Many Of Medicine's Earliest Interlocutors Were Theologians

552 words - 2 pages

In Albert Jonsen’s (1998) estimation, bioethics historian Hans Jonas was “the
first philosopher of eminence to arrive on the medical ethics scene” (p. 241).
Jonas (2000) characterized his own philosophy as an “existential interpretation
of biological facts” (p. xxiii). According to Jonsen, Jonas “provided all nascent
bioethicists an exemplar of serious, disciplined, and deep philosophical reflection”
(p. 241). One of Jonas’s early papers is particularly worthy of singling out
for my current purposes. His “Technology and Responsibility: Reflections on
the New Tasks of Ethics” (1973) makes a case for responsible restraint in the use
of technological power to counter a drift toward “automatic utopianism.”
Between a stint as managing editor of Commonweal, a lay Catholic review of
religion, politics, and culture, and his founding (with Willard Gaylin) of the
Hastings Center in 1969, Daniel Callahan published an important early article on
“The Sanctity of Life,” in which he explored “the rapid expansion of the range
of human alternatives” in dealing with the issue of “human control over life and
death” and the need for “moral consensus” (Callahan 1969, pp. 181–83). Callahan’s
major study, Abortion: Law, Choice and Morality (1970), appeared a year later.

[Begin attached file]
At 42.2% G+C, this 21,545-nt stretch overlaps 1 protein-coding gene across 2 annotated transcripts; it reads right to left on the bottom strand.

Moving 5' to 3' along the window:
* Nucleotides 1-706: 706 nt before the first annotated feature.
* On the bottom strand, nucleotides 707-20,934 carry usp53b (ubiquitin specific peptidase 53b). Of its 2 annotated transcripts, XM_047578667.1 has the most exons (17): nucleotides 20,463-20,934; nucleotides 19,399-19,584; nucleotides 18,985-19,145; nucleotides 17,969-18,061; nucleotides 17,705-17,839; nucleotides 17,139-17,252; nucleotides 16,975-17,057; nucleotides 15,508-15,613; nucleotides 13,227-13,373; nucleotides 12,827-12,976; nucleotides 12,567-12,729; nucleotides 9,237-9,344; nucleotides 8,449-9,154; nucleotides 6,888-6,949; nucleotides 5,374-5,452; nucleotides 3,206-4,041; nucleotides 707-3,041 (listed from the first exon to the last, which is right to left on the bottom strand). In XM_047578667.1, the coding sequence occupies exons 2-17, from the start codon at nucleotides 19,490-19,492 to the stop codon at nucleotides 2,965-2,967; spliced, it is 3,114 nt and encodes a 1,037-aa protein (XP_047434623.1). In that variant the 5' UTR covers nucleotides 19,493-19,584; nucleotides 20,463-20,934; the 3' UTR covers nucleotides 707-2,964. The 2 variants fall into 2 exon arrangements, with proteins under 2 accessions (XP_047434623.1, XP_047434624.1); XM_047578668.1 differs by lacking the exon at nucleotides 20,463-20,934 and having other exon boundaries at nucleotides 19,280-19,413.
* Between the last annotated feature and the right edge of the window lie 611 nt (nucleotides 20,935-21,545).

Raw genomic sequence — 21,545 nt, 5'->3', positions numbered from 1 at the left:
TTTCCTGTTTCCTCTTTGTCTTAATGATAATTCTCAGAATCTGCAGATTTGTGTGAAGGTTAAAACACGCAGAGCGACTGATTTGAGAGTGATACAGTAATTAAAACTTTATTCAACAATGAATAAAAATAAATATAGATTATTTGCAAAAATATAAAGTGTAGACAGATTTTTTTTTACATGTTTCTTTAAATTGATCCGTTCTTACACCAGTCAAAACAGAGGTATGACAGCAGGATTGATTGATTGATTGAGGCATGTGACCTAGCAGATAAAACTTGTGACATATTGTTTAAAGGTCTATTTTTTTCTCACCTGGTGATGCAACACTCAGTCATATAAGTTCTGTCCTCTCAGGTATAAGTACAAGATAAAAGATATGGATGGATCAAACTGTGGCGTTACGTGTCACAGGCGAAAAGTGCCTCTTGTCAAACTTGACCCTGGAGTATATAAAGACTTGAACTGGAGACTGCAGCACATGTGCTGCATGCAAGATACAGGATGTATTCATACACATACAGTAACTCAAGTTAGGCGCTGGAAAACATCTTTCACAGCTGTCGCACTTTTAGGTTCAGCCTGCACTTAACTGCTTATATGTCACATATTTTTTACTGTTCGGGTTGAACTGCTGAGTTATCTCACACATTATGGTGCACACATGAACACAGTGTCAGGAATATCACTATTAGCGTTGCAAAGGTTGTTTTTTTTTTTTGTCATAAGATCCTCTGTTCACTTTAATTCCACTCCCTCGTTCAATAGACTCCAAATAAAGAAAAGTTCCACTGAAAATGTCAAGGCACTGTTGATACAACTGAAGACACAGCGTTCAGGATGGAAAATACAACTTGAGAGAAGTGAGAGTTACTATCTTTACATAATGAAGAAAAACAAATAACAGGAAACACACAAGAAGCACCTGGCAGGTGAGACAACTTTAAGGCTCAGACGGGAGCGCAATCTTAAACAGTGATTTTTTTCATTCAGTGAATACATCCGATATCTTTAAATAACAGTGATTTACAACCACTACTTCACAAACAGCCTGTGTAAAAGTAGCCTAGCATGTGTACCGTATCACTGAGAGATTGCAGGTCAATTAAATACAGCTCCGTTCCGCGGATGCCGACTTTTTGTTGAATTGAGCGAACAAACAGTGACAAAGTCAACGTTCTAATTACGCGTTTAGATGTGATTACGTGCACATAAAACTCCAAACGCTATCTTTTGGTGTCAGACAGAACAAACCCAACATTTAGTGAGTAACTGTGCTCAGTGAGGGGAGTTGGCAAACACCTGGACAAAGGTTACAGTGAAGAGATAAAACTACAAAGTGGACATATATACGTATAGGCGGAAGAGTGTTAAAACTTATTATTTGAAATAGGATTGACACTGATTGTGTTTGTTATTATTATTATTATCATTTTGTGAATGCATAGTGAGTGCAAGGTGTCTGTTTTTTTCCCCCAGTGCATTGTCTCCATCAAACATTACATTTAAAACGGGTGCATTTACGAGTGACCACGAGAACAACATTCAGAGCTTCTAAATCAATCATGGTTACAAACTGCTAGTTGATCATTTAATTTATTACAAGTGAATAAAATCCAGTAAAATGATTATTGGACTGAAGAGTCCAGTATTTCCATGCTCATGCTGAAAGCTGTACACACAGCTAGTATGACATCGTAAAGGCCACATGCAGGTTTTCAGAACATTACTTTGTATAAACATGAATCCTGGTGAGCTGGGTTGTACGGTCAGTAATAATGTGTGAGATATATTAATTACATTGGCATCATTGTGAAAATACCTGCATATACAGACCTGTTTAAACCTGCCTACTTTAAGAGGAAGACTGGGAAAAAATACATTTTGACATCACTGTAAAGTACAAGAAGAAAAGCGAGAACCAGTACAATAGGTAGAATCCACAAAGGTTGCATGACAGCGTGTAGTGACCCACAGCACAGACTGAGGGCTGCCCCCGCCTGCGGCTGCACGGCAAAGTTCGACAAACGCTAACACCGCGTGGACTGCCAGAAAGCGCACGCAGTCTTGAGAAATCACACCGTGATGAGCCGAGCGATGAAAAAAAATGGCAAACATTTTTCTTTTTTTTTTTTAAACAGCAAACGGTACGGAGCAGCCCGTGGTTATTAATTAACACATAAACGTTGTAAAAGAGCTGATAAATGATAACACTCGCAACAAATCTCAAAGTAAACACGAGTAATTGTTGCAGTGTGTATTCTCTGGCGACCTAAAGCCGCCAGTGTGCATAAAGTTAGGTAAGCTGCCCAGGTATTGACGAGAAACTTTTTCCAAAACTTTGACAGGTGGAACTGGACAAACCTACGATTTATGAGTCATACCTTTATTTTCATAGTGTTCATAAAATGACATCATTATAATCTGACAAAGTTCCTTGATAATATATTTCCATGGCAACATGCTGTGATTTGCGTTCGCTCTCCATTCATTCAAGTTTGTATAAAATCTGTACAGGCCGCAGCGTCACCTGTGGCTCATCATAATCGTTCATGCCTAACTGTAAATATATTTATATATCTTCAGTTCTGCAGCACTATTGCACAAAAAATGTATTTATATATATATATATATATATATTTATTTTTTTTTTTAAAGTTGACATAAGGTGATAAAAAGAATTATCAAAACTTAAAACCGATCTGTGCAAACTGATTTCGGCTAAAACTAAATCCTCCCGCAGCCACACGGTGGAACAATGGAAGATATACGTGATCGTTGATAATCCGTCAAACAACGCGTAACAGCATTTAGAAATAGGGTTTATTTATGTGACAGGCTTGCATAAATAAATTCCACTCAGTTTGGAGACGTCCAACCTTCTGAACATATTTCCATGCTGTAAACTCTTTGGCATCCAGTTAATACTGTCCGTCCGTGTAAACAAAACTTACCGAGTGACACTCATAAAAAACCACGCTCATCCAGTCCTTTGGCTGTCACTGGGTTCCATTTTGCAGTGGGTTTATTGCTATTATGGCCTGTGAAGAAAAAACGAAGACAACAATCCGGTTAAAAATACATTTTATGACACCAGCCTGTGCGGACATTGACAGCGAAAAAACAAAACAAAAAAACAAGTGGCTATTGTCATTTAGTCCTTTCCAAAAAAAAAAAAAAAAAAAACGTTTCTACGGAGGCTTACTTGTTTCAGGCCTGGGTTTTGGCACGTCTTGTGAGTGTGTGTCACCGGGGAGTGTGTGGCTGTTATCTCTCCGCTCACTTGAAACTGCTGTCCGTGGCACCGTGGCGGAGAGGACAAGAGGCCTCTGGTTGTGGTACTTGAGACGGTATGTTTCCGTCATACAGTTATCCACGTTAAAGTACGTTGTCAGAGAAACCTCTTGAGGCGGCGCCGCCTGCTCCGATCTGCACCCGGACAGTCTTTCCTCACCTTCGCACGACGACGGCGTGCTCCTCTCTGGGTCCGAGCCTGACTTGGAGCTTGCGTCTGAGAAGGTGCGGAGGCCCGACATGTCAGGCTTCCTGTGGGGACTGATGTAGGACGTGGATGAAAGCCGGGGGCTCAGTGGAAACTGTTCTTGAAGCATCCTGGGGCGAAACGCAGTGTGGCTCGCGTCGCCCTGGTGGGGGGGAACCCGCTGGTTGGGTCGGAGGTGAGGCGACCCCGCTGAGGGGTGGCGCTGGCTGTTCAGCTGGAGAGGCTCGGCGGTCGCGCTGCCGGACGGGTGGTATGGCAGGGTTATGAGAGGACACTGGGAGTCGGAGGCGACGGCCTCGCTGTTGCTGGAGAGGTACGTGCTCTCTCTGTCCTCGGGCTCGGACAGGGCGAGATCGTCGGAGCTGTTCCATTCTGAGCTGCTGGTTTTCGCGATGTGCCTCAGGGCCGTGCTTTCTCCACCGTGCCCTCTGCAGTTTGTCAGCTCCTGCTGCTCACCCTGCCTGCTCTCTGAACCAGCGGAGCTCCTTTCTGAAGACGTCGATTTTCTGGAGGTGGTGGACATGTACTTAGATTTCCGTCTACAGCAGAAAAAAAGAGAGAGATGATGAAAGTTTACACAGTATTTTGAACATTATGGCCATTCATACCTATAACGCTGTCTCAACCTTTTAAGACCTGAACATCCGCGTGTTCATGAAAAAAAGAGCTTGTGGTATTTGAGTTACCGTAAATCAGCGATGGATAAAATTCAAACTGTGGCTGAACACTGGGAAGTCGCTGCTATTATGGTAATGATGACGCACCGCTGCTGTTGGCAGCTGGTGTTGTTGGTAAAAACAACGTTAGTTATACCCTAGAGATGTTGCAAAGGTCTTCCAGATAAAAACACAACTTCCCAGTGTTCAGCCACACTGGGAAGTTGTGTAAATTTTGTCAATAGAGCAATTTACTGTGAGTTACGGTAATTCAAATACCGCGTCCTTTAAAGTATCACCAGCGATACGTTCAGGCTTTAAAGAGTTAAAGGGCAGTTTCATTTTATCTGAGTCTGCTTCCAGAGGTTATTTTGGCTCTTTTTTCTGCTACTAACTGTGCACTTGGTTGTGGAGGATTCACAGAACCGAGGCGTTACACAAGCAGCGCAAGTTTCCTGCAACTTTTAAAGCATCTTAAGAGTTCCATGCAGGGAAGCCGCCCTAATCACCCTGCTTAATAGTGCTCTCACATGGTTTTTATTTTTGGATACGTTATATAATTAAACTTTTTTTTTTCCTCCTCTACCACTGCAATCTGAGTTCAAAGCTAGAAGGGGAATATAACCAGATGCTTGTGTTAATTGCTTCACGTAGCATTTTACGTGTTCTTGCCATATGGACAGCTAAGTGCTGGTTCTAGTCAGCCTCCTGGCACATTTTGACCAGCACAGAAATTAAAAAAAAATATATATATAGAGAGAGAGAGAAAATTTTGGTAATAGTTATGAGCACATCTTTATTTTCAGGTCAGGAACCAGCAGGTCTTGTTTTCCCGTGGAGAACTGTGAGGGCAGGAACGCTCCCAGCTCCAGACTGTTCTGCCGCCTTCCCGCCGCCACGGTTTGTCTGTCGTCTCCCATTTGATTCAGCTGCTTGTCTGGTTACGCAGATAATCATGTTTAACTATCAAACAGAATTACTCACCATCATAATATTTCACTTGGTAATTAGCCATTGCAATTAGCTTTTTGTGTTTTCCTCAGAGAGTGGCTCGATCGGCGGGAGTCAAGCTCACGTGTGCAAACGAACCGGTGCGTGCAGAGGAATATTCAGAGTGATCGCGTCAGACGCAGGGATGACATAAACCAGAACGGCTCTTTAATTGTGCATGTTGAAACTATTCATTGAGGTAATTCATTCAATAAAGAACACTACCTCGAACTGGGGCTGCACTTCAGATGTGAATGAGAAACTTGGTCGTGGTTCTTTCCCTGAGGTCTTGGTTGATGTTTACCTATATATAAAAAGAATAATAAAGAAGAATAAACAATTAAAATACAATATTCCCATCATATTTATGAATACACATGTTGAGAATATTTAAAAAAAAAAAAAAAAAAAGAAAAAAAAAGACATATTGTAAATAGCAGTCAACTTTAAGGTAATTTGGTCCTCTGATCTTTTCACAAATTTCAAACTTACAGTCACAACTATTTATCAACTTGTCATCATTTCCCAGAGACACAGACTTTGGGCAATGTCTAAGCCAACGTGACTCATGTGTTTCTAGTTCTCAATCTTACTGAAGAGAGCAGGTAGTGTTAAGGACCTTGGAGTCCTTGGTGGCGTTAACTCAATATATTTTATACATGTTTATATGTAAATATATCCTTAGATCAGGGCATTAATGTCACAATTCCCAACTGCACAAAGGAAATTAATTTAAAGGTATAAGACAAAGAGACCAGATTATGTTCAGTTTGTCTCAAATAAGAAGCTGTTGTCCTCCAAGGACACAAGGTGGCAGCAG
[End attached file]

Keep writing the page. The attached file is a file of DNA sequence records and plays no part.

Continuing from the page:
Other noteworthy contributions to the early intellectual development of medical
humanities that appeared around the turn of the decade are religious studies
scholar James Childress’s article, “Who Shall Live When Not All Can Live,” one
of the first analyses in the literature of the new field dealing with the controversial
issue of fair procedures for allocating finite health care resources (Childress 1997);
James Gustafson’s “Basic Issues in the Biomedical Fields” (1970); and Robert M.
Veatch’s “Medical Ethics: Professional or Universal?” (1972).
This selective overview is intended only to illustrate my claim that many of
medicine’s earliest interlocutors from the humanities were theologians and
philosophers with a deep interest in broad moral questions.They were deliberating

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